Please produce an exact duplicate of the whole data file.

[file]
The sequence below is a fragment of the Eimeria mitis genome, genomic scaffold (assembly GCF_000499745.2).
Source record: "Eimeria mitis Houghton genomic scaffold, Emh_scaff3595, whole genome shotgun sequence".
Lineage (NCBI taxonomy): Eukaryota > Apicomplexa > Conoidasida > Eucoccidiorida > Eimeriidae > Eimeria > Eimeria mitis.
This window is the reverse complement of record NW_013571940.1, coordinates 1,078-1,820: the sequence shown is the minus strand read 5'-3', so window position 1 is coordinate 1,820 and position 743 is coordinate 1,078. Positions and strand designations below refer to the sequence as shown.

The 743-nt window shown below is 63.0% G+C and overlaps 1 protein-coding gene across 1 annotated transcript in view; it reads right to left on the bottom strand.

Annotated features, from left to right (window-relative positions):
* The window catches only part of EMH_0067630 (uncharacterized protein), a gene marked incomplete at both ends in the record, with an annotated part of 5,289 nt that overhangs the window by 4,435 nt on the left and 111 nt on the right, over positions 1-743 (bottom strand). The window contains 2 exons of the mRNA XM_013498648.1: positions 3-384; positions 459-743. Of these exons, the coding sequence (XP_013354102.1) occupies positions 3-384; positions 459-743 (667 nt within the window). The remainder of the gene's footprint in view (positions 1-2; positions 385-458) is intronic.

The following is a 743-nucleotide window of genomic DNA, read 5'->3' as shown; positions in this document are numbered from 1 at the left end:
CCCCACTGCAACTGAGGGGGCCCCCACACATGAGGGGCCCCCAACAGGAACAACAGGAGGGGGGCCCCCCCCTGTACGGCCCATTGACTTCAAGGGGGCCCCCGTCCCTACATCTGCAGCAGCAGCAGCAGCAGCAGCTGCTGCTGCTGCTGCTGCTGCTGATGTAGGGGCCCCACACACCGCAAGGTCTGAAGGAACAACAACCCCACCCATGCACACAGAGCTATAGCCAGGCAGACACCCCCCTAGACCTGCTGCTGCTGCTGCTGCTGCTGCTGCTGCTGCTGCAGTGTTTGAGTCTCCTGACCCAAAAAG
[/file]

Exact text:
The sequence below is a fragment of the Eimeria mitis genome, genomic scaffold (assembly GCF_000499745.2).
Source record: "Eimeria mitis Houghton genomic scaffold, Emh_scaff3595, whole genome shotgun sequence".
Lineage (NCBI taxonomy): Eukaryota > Apicomplexa > Conoidasida > Eucoccidiorida > Eimeriidae > Eimeria > Eimeria mitis.
This window is the reverse complement of record NW_013571940.1, coordinates 1,078-1,820: the sequence shown is the minus strand read 5'-3', so window position 1 is coordinate 1,820 and position 743 is coordinate 1,078. Positions and strand designations below refer to the sequence as shown.

The 743-nt window shown below is 63.0% G+C and overlaps 1 protein-coding gene across 1 annotated transcript in view; it reads right to left on the bottom strand.

Annotated features, from left to right (window-relative positions):
* The window catches only part of EMH_0067630 (uncharacterized protein), a gene marked incomplete at both ends in the record, with an annotated part of 5,289 nt that overhangs the window by 4,435 nt on the left and 111 nt on the right, over positions 1-743 (bottom strand). The window contains 2 exons of the mRNA XM_013498648.1: positions 3-384; positions 459-743. Of these exons, the coding sequence (XP_013354102.1) occupies positions 3-384; positions 459-743 (667 nt within the window). The remainder of the gene's footprint in view (positions 1-2; positions 385-458) is intronic.

The following is a 743-nucleotide window of genomic DNA, read 5'->3' as shown; positions in this document are numbered from 1 at the left end:
CCCCACTGCAACTGAGGGGGCCCCCACACATGAGGGGCCCCCAACAGGAACAACAGGAGGGGGGCCCCCCCCTGTACGGCCCATTGACTTCAAGGGGGCCCCCGTCCCTACATCTGCAGCAGCAGCAGCAGCAGCAGCTGCTGCTGCTGCTGCTGCTGCTGATGTAGGGGCCCCACACACCGCAAGGTCTGAAGGAACAACAACCCCACCCATGCACACAGAGCTATAGCCAGGCAGACACCCCCCTAGACCTGCTGCTGCTGCTGCTGCTGCTGCTGCTGCTGCTGCAGTGTTTGAGTCTCCTGACCCAAAAAG